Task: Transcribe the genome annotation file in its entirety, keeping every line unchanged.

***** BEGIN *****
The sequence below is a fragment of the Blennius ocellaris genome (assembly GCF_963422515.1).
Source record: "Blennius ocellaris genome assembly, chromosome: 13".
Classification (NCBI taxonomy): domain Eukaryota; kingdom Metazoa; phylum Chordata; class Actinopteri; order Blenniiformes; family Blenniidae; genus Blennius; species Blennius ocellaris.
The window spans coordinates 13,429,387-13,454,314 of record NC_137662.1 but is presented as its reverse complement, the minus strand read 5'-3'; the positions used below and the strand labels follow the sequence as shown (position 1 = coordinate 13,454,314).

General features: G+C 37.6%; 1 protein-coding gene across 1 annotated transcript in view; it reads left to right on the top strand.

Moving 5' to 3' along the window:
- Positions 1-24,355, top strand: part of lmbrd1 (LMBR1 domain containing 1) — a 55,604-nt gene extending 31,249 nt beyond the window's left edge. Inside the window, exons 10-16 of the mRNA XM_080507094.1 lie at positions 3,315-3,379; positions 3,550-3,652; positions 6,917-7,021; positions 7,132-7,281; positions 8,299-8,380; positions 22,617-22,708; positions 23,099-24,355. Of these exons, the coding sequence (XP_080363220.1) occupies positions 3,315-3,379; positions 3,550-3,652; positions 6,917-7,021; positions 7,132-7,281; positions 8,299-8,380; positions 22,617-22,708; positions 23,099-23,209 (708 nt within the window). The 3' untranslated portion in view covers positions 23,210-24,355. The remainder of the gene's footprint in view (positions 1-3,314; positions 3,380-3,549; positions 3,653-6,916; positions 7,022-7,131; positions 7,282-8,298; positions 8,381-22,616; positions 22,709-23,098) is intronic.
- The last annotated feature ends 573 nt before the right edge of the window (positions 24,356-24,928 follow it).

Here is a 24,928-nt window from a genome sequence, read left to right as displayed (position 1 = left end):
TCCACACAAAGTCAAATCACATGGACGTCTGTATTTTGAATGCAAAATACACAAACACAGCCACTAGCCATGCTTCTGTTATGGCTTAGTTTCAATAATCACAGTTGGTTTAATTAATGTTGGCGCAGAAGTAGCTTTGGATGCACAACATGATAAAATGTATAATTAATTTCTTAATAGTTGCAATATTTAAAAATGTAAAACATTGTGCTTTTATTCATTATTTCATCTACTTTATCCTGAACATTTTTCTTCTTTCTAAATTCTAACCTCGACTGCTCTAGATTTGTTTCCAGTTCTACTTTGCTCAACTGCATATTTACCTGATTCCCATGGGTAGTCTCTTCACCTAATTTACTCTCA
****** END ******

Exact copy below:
The sequence below is a fragment of the Blennius ocellaris genome (assembly GCF_963422515.1).
Source record: "Blennius ocellaris genome assembly, chromosome: 13".
Classification (NCBI taxonomy): domain Eukaryota; kingdom Metazoa; phylum Chordata; class Actinopteri; order Blenniiformes; family Blenniidae; genus Blennius; species Blennius ocellaris.
The window spans coordinates 13,429,387-13,454,314 of record NC_137662.1 but is presented as its reverse complement, the minus strand read 5'-3'; the positions used below and the strand labels follow the sequence as shown (position 1 = coordinate 13,454,314).

General features: G+C 37.6%; 1 protein-coding gene across 1 annotated transcript in view; it reads left to right on the top strand.

Moving 5' to 3' along the window:
- Positions 1-24,355, top strand: part of lmbrd1 (LMBR1 domain containing 1) — a 55,604-nt gene extending 31,249 nt beyond the window's left edge. Inside the window, exons 10-16 of the mRNA XM_080507094.1 lie at positions 3,315-3,379; positions 3,550-3,652; positions 6,917-7,021; positions 7,132-7,281; positions 8,299-8,380; positions 22,617-22,708; positions 23,099-24,355. Of these exons, the coding sequence (XP_080363220.1) occupies positions 3,315-3,379; positions 3,550-3,652; positions 6,917-7,021; positions 7,132-7,281; positions 8,299-8,380; positions 22,617-22,708; positions 23,099-23,209 (708 nt within the window). The 3' untranslated portion in view covers positions 23,210-24,355. The remainder of the gene's footprint in view (positions 1-3,314; positions 3,380-3,549; positions 3,653-6,916; positions 7,022-7,131; positions 7,282-8,298; positions 8,381-22,616; positions 22,709-23,098) is intronic.
- The last annotated feature ends 573 nt before the right edge of the window (positions 24,356-24,928 follow it).

Here is a 24,928-nt window from a genome sequence, read left to right as displayed (position 1 = left end):
TCCACACAAAGTCAAATCACATGGACGTCTGTATTTTGAATGCAAAATACACAAACACAGCCACTAGCCATGCTTCTGTTATGGCTTAGTTTCAATAATCACAGTTGGTTTAATTAATGTTGGCGCAGAAGTAGCTTTGGATGCACAACATGATAAAATGTATAATTAATTTCTTAATAGTTGCAATATTTAAAAATGTAAAACATTGTGCTTTTATTCATTATTTCATCTACTTTATCCTGAACATTTTTCTTCTTTCTAAATTCTAACCTCGACTGCTCTAGATTTGTTTCCAGTTCTACTTTGCTCAACTGCATATTTACCTGATTCCCATGGGTAGTCTCTTCACCTAATTTACTCTCA